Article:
After the truce signed between government forces and Tigray forces, the situation of the conflict in Tigray seems to have stabilized. The TPLF forces have occupied the eastern area of Afar region, to protect the capital Mekelle but at the same time to ensure a safe corridor for humanitarian aid. The federal government meanwhile claims, thanks to the entry of 74 trucks of humanitarian aid, its role and commitment in providing the necessary aid to the Tigrayan people, claiming at the same time the 1025 trucks that did not return from Tigray, asking for the withdrawal of Tigrayan forces from Afar and Amhara to provide all the necessary aid.
However, the situation rather than stabilizing is worsening throughout the country. The trucks that have entered Tigray represent only 4% of the humanitarian aid needed, already on April 22 240 patients have left a hospital in Tigray because food supplies have run out: a nurse reported the words of the families “pray for us, instead of dying here we go home to die”. At the moment 90% of the Tigrayan population is in need of food aid, a percentage that continues to increase while it does not seem that humanitarian aid can meet the needs of the region.
The head of the World Health Organization, Tedros Adhanom Ghebreyesus, said that the world does not give the same attention to emergencies that affect whites and blacks. Tedros, of Tigrayan origin, stressed the importance of helping Ukraine because it has consequences on the whole world – in the increase of prices for food and fuel in the first place – however he emphasizes that the various crises in the world, Yemen, Syria, Afghanistan and Tigray have received a different attention. The WHO chief emphasizes that “I have to be blunt and honest: the world is not treating the human race equally. Some are more equal than others.” Beyond the humanitarian situation but in relation to Tedros’ comment many commentators are juxtaposing the accusations of genocide in Ukraine made by the U.S., after only 50 days of conflict, with the situation in Tigray where we are only now beginning to talk about war crimes after more than 600 days.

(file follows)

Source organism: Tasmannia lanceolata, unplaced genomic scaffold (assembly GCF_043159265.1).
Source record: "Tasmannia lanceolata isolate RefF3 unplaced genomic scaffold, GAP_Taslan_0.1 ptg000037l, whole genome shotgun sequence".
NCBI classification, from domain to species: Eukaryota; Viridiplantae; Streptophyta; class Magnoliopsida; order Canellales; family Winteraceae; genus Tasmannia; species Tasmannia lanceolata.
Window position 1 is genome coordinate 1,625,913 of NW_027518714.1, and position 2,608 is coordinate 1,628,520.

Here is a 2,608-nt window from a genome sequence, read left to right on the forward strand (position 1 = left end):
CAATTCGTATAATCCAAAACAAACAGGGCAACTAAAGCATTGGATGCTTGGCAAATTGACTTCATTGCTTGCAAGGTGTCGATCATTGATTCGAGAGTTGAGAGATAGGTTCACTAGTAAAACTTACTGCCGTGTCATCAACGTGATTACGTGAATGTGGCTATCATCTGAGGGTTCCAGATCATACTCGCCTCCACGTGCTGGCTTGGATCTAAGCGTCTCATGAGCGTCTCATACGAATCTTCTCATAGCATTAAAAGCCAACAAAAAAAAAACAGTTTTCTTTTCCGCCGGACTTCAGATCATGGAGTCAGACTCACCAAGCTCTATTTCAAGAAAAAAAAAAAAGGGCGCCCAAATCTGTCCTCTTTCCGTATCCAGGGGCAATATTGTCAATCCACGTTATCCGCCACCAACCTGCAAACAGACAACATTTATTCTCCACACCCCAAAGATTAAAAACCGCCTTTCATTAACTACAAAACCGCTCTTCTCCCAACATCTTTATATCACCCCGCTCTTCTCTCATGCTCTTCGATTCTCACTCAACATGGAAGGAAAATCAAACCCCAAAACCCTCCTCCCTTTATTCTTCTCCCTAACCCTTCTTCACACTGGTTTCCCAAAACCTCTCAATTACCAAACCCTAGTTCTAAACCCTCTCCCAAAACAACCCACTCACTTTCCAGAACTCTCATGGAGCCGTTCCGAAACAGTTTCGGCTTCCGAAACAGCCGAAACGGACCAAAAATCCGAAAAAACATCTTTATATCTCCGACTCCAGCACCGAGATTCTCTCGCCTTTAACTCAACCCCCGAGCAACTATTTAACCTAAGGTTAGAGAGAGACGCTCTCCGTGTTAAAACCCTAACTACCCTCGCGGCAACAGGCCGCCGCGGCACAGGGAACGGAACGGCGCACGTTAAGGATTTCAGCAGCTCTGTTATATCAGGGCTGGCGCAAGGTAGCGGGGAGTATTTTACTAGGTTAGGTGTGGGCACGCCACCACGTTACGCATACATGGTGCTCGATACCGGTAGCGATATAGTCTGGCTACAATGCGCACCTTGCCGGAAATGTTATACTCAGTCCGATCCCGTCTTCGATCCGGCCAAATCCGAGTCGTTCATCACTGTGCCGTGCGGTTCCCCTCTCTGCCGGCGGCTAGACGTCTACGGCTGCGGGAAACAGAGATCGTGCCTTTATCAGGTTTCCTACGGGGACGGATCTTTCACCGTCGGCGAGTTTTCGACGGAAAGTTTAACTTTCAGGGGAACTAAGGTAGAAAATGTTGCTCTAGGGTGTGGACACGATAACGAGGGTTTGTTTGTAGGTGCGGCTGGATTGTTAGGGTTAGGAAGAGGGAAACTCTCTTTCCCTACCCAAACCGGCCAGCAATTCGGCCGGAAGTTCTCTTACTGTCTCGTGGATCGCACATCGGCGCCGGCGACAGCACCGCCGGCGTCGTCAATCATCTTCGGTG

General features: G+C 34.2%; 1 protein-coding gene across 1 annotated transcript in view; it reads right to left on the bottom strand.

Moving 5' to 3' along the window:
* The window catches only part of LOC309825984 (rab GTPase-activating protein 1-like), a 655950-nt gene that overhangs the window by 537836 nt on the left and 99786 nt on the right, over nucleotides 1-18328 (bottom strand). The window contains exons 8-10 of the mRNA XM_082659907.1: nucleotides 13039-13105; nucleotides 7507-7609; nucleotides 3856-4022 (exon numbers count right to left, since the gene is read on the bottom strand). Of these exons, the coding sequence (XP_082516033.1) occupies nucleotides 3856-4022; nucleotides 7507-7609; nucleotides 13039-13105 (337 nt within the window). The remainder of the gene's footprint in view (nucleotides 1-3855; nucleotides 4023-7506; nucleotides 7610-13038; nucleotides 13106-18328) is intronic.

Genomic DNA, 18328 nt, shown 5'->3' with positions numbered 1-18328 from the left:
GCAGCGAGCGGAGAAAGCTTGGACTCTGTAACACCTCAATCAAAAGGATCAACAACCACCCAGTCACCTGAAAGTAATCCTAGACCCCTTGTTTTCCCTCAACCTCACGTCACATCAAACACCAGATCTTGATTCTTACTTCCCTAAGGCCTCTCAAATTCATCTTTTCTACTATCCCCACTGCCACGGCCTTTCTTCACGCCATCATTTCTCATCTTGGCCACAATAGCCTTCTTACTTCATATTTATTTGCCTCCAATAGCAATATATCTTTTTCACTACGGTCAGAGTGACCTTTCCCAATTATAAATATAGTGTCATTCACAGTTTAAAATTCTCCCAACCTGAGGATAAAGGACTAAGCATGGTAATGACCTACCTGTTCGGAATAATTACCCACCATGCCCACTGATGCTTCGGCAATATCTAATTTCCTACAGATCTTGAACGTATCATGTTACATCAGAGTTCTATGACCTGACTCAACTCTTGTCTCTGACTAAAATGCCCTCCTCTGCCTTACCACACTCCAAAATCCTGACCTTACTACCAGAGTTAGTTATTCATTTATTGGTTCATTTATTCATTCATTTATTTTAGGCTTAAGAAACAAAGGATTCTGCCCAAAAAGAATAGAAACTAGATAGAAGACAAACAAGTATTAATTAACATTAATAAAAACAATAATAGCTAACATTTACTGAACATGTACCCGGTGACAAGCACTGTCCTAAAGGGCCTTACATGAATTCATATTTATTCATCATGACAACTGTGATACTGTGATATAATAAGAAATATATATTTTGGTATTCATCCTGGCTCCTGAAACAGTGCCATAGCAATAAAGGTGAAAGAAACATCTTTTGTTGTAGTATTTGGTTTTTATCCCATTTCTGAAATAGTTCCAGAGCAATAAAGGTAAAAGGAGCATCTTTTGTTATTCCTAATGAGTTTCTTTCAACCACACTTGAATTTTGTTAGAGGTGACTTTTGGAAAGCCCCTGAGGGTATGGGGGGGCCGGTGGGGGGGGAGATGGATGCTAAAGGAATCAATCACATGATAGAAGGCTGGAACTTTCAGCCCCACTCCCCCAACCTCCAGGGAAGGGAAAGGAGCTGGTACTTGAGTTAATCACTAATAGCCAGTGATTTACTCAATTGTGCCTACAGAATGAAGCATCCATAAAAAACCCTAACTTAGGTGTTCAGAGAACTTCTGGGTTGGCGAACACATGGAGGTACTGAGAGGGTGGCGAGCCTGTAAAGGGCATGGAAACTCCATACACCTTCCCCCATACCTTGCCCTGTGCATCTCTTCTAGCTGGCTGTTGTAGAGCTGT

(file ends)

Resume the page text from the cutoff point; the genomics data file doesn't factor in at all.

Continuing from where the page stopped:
In the meantime, in Ethiopia clashes continue between OLA forces and government forces in Amhara, in the districts of Hidhaby Abote and Gindabarat, in which the organization for Oromo independence states that a government offensive is underway and that its fighters have killed 200 Ethiopian soldiers in the last twenty days. Government forces have not commented on this yet.
But another emergency is just around the corner: famine in the rest of the country. Already in previous months it was highlighted as the extreme drought could further wreak havoc but now that we have entered the rainy season the situation could get even worse. After almost a month from the beginning of the season still no rain has wet the country and the World Food Program estimates that 20 million people are at risk of famine in the east and south of the country, counting Kenya and Somalia. The extreme drought is already being compared to that of 40 years ago, when in 1984-85 one of the worst famines in modern Ethiopia caused an international sensation.
Some international commentators are already saying that this would be the optimal time for the two warring parties in the north of the country to enter into serious negotiations for the final cessation of hostilities. The widespread opinion is in fact that the military situation has reached an insuperable impasse: both sides have understood that total military victory is impossible. The Tigrinya position is one of openness to dialogue, but that of the government is still unknown: we will see in the coming weeks how the government will respond to the numerous ongoing crises.